Supporting Loved Ones from a Distance (Part I)

Editor’s Note: The following is taken from the OSF Home Care Messages of Hope booklet, “When You are Far Away From a Loved One.”

Because of our lifestyles, our work and many other factors, Americans now live hundreds or thousands of miles away from their families. When someone in our family dies, we may not live close enough to support the survivor in person on a daily basis. There are many ways we can help with supporting loved ones using today’s technology and our own creativity.


One of the easiest ways to provide support is via our telephone. We can stay connected by phoning our loved one two to three times a week and can identify through conversation when they are feeling lost, depressed, lonely, etc. For example, if you are calling your parent after the loss of their spouse, coordinate with your other siblings or family members so that someone is calling every day.

Schedule this call on your calendar so you are committed to completing it. Vary the time of day you schedule the call so it is an unexpected pleasure for your loved one. As everyone leads very busy lives, schedule this call during your commute to or from work as to interfere less with your day.

If your loved one has a computer, use the internet and email to keep connected. Send them inspirational or grief support via the internet. Send daily emails about your life and family to give them a feeling of close connection to you even though distance separates you physi­cally.

Keep them connected by sending text messages or electronic pictures of you and your family which they will begin to anticipate. There are wonderful free inspirational videos available on the internet that can be forwarded.

U.S. Mail

The U.S. mail is another great vehicle for providing support. Sending cards, short notes and prayer cards can provide encouragement and support to a grieving loved one. Along with cards and letters, there are many inspirational prayer and reflection books that offer encouragement for each day.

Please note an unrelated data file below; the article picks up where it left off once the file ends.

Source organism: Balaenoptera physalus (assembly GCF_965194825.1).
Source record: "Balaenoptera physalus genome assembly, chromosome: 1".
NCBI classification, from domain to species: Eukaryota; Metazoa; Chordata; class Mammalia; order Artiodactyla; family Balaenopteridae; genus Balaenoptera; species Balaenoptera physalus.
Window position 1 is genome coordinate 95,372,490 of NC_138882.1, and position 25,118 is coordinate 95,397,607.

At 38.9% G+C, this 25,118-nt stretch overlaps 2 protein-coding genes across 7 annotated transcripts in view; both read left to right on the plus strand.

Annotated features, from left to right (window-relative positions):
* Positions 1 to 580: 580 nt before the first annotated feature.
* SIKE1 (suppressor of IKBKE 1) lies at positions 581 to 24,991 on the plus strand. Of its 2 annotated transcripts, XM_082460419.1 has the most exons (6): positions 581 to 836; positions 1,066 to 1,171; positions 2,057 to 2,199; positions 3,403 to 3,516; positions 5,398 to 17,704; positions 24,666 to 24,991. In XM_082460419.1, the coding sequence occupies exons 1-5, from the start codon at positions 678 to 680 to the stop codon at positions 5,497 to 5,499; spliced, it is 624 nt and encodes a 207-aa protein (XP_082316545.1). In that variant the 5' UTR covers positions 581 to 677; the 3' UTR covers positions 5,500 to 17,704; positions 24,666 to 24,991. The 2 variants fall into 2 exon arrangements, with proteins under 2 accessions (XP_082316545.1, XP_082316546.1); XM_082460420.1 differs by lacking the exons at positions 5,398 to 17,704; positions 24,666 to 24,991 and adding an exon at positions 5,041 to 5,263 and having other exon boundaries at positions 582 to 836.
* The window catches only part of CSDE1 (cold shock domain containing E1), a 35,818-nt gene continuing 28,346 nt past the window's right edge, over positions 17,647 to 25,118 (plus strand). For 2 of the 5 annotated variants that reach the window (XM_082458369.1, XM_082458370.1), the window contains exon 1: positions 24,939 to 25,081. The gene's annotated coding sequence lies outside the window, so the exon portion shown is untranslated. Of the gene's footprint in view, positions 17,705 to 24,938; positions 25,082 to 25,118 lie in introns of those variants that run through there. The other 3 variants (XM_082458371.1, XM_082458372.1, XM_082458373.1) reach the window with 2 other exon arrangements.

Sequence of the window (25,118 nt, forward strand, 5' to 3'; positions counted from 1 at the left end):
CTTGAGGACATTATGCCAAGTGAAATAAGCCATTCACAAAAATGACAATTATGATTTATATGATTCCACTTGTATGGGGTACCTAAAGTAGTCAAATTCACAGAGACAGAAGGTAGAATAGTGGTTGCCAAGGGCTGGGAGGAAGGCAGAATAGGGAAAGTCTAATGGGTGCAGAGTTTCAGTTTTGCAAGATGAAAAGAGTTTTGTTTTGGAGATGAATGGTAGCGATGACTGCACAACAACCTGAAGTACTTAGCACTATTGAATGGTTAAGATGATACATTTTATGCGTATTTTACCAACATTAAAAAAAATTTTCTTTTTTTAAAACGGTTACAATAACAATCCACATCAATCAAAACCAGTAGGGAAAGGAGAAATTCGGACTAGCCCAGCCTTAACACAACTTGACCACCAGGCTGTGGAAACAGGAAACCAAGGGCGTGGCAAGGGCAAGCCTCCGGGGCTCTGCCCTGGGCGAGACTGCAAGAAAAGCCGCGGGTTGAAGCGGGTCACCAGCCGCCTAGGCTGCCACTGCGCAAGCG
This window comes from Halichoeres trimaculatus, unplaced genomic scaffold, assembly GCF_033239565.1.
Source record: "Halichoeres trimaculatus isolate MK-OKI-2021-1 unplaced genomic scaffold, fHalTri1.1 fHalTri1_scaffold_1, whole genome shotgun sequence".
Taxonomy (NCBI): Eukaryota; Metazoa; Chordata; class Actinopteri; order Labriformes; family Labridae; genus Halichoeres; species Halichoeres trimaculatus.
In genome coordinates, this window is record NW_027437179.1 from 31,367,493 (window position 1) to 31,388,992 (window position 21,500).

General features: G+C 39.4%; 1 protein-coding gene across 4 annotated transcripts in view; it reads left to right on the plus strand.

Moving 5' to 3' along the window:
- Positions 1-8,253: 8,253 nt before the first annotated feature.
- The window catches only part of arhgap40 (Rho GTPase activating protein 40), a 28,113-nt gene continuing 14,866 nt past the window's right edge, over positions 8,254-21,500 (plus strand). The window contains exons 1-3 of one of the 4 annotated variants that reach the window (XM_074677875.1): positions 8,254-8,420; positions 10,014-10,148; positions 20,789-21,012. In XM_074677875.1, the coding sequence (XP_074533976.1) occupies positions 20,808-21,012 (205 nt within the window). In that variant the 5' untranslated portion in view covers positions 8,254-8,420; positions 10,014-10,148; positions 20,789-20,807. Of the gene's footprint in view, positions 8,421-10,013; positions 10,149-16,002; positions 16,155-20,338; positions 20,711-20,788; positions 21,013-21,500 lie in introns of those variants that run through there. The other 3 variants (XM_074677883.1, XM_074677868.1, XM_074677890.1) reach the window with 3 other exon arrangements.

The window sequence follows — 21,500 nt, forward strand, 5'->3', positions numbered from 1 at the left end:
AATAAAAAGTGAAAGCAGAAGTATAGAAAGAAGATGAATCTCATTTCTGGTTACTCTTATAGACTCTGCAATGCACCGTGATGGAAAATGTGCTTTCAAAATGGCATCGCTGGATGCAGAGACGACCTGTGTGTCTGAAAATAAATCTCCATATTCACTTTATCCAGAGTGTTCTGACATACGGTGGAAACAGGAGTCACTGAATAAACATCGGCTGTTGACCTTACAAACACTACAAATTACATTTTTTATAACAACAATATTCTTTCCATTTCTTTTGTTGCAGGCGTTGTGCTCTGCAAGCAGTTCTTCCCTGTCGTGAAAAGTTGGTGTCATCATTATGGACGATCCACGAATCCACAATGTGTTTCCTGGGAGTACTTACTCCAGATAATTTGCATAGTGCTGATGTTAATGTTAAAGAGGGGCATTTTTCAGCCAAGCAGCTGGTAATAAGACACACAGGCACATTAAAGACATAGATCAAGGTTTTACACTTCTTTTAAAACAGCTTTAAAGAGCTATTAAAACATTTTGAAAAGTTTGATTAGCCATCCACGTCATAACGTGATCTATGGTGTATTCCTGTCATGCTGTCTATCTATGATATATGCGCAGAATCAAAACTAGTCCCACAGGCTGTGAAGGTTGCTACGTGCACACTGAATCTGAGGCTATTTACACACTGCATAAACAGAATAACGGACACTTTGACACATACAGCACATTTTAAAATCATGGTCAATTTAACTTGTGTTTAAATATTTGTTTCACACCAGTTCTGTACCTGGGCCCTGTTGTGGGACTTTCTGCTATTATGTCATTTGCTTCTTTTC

Take the time to create a scrap book of memories about the family member who died. Put in pictures and stories about the person you either heard or were a part of and mail the scrap book to their loved one.

Sharing those memories will help the survivor work through their grief and trigger new memories they can cherish.

About Author: Robert Sawicki, MD

Doctor Robert Sawicki photoDr. Robert Sawicki is the Vice President of Clinical Services for OSF Home Care and Post-Acute Services. He has led efforts to develop and improve care for patients with chronic illnesses and has a special interest in end-of-life care and hospice.

Dr. Sawicki received his medical degree from Rush University in Chicago, Illinois, and completed his residency in family medicine in Rockford. He practiced family medicine in Bloomington, Illinois, for 20 years before moving into leadership roles with OSF Home Care Services.

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Categories: Palliative Care & Hospice

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